The children never fully recovered, allege lawyers for the surviving three subjects and the estates of those deceased. "There were lifelong effects and similarities that all these plaintiffs experienced as a result of this," says Evan Douthit, a lawyer who represents Kathryn Meacham, 73, and Hazel Dornbush, 82. "They were left with the personal perspective that they were less than other kids," says Curt Krull, a lawyer representing Mary Nixon, 79. "By and large the lifestyle they led was the product of their self-esteem. Mary spent her life in the background."

Guy Cook, the lawyer representing Tudor - now Mary Tudor-Jacobs, a pensioner living in California - says the case discounts the trauma of growing up in a depression-era institution. It was no bed of roses, he points out. The study represented "an extremely narrow slice of their lives that they alleged impacted on everything", he says.

Douthit counters that Tudor's thesis provides an incriminating paper trail.

"It shows before and after - kids described as confident and outgoing by the end had changed."

But experts say the experiment must be placed in context. The study represents a "clear-cut case of abuse of vulnerable subjects", says Arthur Caplan, professor of bioethics at the University of Pennsylvania. "These are orphans who would be used precisely because of their vulnerability to test out these theories. Why study kids in an orphanage rather than telling (wealthy) parents to bring their children in for a study? I can guess they thought it wasn't something parents would (consent to) - it was too risky and nasty to try on anyone other than institutionalised children."

But there's the knotty issue of "ethno-presentism", adds Caplan - "the dilemma of trying to assess what took place years ago from today's standpoint. This experiment is ethically outrageous by current standards, but at the time many American and European studies were done in institutions".

In the 1950s, demented terminally ill patients at the Jewish Chronic Diseases Hospital in Brooklyn were injected with cancer cells to see how they multiplied. In the 1960s, mentally disabled children at New York's Willowbrook State School were infected with hepatitis to test treatments.

In the notorious Tuskegee Syphilis Study, carried out from 1932 to 1972, US government officials gave poor black men placebos instead of effective remedies to test the course of untreated syphilis. Revelations about such studies led to the passage of stricter protocols governing human research subjects in 1977, enshrining the principle of informed consent.

Nicoline Ambrose, associate professor of speech and hearing science and director of the stuttering research project at the University of Illinois, noted that the orphanage would have offered Iowa researchers a controllable residential setting. "There's a big misunderstanding that the intention of the study was to make people stutter," she adds. "Based on the documents, the intention was to see if they could monkey with their fluency, not make them stutterers."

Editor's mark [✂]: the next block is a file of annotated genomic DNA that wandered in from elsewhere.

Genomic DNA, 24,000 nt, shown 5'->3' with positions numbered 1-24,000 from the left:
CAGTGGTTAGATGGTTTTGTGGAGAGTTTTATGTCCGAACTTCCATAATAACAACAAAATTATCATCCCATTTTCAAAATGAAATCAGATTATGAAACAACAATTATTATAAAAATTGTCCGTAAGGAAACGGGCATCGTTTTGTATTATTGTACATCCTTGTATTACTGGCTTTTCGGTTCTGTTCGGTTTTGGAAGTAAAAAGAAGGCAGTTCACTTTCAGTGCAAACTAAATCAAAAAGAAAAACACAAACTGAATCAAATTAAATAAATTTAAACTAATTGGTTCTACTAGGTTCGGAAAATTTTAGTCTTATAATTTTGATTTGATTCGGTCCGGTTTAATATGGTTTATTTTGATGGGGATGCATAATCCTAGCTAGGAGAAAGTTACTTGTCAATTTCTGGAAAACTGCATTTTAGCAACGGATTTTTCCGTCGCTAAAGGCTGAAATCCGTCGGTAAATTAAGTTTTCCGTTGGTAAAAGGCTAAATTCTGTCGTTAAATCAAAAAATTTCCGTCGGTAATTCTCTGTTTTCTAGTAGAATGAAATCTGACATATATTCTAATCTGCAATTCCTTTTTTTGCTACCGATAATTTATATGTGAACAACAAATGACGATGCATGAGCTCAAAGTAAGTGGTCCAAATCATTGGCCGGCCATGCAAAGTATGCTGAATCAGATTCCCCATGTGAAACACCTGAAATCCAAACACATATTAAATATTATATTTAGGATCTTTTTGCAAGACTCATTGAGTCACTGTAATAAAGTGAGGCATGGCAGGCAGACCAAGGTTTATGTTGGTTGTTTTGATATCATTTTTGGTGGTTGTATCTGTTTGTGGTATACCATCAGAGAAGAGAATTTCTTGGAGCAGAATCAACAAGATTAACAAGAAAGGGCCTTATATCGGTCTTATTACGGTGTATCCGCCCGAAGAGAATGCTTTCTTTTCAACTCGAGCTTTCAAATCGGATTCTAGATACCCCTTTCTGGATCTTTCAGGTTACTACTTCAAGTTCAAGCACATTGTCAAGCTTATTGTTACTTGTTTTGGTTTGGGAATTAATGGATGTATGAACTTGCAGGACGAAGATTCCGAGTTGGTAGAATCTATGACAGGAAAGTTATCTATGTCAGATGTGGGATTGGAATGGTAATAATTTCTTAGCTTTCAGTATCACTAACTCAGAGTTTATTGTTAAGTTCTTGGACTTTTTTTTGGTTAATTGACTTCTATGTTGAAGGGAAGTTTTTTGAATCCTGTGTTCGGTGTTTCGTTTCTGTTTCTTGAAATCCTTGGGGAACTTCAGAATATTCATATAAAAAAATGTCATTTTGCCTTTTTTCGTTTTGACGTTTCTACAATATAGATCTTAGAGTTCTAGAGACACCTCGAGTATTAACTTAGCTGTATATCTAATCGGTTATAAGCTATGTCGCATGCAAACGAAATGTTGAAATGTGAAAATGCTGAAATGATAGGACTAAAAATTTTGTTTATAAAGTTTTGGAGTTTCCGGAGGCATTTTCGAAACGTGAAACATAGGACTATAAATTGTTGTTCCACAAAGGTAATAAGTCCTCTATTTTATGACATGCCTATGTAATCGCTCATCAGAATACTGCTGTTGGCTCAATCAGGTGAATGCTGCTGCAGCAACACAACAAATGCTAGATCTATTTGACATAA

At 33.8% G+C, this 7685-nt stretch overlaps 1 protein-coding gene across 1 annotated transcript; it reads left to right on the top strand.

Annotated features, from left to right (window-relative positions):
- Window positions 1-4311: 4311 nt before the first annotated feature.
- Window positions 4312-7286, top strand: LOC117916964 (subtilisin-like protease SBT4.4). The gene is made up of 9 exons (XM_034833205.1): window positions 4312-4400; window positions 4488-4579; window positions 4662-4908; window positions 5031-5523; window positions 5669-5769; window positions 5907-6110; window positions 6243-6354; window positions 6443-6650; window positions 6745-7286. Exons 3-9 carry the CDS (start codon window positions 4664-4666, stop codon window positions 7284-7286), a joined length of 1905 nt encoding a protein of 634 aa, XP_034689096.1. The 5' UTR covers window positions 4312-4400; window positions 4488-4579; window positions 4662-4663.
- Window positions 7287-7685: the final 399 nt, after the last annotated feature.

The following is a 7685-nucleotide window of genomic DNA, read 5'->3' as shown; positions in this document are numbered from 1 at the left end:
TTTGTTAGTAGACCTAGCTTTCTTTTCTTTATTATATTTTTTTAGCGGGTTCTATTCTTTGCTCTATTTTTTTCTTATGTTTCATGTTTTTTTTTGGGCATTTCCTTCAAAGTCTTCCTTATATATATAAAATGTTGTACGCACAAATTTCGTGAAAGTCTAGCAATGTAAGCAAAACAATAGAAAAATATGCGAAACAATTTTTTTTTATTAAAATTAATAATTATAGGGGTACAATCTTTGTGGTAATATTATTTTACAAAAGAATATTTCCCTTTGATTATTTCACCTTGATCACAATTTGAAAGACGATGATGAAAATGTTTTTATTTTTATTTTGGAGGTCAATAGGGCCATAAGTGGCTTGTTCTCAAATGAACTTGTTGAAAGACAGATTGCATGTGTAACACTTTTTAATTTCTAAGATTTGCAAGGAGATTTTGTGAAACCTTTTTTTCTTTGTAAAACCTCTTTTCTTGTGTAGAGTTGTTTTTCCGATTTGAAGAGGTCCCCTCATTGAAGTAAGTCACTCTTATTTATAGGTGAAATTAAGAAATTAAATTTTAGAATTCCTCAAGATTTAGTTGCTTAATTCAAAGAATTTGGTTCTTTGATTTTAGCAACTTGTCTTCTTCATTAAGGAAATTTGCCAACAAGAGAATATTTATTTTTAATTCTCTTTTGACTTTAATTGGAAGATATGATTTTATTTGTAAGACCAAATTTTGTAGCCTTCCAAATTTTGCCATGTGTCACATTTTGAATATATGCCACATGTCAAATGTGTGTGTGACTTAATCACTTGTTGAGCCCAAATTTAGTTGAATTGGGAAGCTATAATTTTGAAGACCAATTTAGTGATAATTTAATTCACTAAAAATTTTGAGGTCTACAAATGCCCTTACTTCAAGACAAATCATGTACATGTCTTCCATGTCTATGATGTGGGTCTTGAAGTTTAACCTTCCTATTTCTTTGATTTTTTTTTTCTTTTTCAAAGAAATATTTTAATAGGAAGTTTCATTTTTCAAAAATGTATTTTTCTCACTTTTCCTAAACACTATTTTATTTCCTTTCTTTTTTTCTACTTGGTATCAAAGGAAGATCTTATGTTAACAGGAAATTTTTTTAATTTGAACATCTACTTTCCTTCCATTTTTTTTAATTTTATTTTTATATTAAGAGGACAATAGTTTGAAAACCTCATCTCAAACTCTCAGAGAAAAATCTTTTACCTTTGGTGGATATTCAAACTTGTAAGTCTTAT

Other mythology growing up around the study includes the suggestion that it proves diagnosogenic theory. Johnson held that drawing attention to a child's speech problems or branding them as a stutterer stigmatises them, exacerbating their condition and in turn provoking a further adverse reaction - in essence turning diagnosis into a self-fulfilling prophecy.

The theory held sway during the 1950s and 1960s, before being overtaken by the discovery of genetic causes and other environmental factors in stuttering.

In fact, the study debunks the theory by signally failing to prove its proposition that people can be conditioned to explicitly stammer, says Ambrose. Despite Tudor's clinical observations, just two subjects displayed reduced vocal fluency at the end of the experiments, according to measurements taken by fellow graduate students. The vocal fluency of another two remained constant and two saw theirs improve.

Ultimately, the experiment was hopelessly compromised by methodological and design flaws, frustrating efforts to draw meaningful scientific conclusions, say Ambrose and University of Pittsburgh associate communication science professor J. Scott Yaruss, a director of America's National Stuttering Association.

The incipient stuttering identified by Tudor may be the natural flustered reaction anyone might show subjected to the verbal haranguing the children faced, Yaruss suggests. The "lingering effects" suffered by the subjects were "social anxiety, disfluency in speech and lack of confidence", he suspects. "There's no doubt these people experienced harm. Whether you call it stuttering or something else - that's the scientific question."